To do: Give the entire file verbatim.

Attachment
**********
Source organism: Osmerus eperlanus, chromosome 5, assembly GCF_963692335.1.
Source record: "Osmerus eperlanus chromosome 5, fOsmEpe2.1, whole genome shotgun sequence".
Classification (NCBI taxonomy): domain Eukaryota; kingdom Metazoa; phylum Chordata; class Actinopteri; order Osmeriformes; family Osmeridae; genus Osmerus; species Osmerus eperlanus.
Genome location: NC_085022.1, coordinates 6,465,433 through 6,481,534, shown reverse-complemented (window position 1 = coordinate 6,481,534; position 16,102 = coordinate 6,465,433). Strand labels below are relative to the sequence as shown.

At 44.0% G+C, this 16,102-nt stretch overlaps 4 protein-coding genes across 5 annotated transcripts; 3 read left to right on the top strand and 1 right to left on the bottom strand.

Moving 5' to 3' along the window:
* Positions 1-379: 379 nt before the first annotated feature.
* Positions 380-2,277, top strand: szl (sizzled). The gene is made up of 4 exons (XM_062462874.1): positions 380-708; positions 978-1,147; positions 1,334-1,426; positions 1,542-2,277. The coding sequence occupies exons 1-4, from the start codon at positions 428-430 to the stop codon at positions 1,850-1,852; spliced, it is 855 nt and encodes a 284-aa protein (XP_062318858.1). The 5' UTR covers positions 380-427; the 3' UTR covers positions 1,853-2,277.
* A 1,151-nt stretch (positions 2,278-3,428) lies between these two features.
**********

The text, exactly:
Source organism: Osmerus eperlanus, chromosome 5, assembly GCF_963692335.1.
Source record: "Osmerus eperlanus chromosome 5, fOsmEpe2.1, whole genome shotgun sequence".
Classification (NCBI taxonomy): domain Eukaryota; kingdom Metazoa; phylum Chordata; class Actinopteri; order Osmeriformes; family Osmeridae; genus Osmerus; species Osmerus eperlanus.
Genome location: NC_085022.1, coordinates 6,465,433 through 6,481,534, shown reverse-complemented (window position 1 = coordinate 6,481,534; position 16,102 = coordinate 6,465,433). Strand labels below are relative to the sequence as shown.

At 44.0% G+C, this 16,102-nt stretch overlaps 4 protein-coding genes across 5 annotated transcripts; 3 read left to right on the top strand and 1 right to left on the bottom strand.

Moving 5' to 3' along the window:
* Positions 1-379: 379 nt before the first annotated feature.
* Positions 380-2,277, top strand: szl (sizzled). The gene is made up of 4 exons (XM_062462874.1): positions 380-708; positions 978-1,147; positions 1,334-1,426; positions 1,542-2,277. The coding sequence occupies exons 1-4, from the start codon at positions 428-430 to the stop codon at positions 1,850-1,852; spliced, it is 855 nt and encodes a 284-aa protein (XP_062318858.1). The 5' UTR covers positions 380-427; the 3' UTR covers positions 1,853-2,277.
* A 1,151-nt stretch (positions 2,278-3,428) lies between these two features.